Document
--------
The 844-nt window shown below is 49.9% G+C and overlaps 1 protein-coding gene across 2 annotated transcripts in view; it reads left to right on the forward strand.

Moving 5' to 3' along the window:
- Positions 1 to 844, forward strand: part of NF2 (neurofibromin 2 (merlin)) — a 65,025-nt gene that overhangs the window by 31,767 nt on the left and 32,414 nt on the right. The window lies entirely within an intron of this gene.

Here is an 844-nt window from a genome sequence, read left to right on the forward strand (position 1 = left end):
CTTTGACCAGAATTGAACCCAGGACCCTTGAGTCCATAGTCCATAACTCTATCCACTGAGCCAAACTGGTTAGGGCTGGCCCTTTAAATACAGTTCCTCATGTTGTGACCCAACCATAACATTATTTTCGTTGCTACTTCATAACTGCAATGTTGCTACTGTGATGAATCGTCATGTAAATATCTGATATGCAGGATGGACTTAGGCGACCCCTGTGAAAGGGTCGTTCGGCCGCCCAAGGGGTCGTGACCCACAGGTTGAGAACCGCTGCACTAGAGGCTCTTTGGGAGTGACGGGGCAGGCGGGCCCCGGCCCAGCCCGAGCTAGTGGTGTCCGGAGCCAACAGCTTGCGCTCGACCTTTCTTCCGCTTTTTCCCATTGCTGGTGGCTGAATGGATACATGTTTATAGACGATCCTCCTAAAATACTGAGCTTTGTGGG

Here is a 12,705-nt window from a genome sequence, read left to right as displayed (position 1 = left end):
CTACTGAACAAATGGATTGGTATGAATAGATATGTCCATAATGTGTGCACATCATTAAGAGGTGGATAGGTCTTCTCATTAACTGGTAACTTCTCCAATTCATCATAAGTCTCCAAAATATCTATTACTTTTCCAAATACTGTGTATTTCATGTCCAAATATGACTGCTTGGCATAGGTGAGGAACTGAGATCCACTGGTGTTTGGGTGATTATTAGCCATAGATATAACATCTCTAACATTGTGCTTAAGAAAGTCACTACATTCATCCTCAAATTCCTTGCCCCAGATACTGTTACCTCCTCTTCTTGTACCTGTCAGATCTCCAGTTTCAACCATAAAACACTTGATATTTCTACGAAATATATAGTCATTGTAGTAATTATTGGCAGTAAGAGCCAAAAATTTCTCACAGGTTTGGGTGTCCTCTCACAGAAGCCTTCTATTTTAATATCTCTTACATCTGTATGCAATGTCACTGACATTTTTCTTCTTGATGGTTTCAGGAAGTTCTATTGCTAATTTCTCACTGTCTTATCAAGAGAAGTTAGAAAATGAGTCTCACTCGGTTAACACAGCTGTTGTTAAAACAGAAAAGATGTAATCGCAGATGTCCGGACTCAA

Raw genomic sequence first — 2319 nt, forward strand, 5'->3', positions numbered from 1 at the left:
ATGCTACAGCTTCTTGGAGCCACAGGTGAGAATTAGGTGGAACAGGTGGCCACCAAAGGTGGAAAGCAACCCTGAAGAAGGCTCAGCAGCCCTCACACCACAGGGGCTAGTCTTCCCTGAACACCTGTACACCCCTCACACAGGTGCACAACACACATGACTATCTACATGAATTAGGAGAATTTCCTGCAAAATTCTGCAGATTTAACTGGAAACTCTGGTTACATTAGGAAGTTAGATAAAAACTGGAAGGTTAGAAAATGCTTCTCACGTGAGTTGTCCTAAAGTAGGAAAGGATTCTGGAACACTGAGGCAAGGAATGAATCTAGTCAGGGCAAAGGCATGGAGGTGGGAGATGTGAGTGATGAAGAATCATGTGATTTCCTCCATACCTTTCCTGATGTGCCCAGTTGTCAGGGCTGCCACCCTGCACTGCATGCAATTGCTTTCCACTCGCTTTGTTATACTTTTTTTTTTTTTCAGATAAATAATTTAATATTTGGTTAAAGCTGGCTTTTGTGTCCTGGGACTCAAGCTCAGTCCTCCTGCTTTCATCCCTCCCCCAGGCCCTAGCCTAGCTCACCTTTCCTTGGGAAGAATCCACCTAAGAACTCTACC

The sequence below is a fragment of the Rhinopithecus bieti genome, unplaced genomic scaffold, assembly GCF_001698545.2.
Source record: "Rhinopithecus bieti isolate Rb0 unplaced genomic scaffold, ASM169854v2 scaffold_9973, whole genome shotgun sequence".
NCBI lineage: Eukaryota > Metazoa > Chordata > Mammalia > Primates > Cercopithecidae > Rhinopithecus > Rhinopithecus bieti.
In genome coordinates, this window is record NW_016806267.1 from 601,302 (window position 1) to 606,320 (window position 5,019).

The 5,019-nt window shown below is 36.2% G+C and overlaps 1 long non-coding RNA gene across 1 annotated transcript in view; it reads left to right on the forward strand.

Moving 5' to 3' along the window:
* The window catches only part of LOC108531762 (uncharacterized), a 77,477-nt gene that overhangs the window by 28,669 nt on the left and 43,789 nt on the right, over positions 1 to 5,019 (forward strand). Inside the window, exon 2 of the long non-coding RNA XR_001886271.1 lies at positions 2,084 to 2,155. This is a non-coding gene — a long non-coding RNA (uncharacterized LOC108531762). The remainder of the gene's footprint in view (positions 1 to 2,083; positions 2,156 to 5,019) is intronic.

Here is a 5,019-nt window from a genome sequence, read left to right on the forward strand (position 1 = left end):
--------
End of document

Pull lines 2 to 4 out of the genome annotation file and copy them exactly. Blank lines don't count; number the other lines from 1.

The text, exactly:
Moving 5' to 3' along the window:
- Positions 1 to 844, forward strand: part of NF2 (neurofibromin 2 (merlin)) — a 65,025-nt gene that overhangs the window by 31,767 nt on the left and 32,414 nt on the right. The window lies entirely within an intron of this gene.

Here is an 844-nt window from a genome sequence, read left to right on the forward strand (position 1 = left end):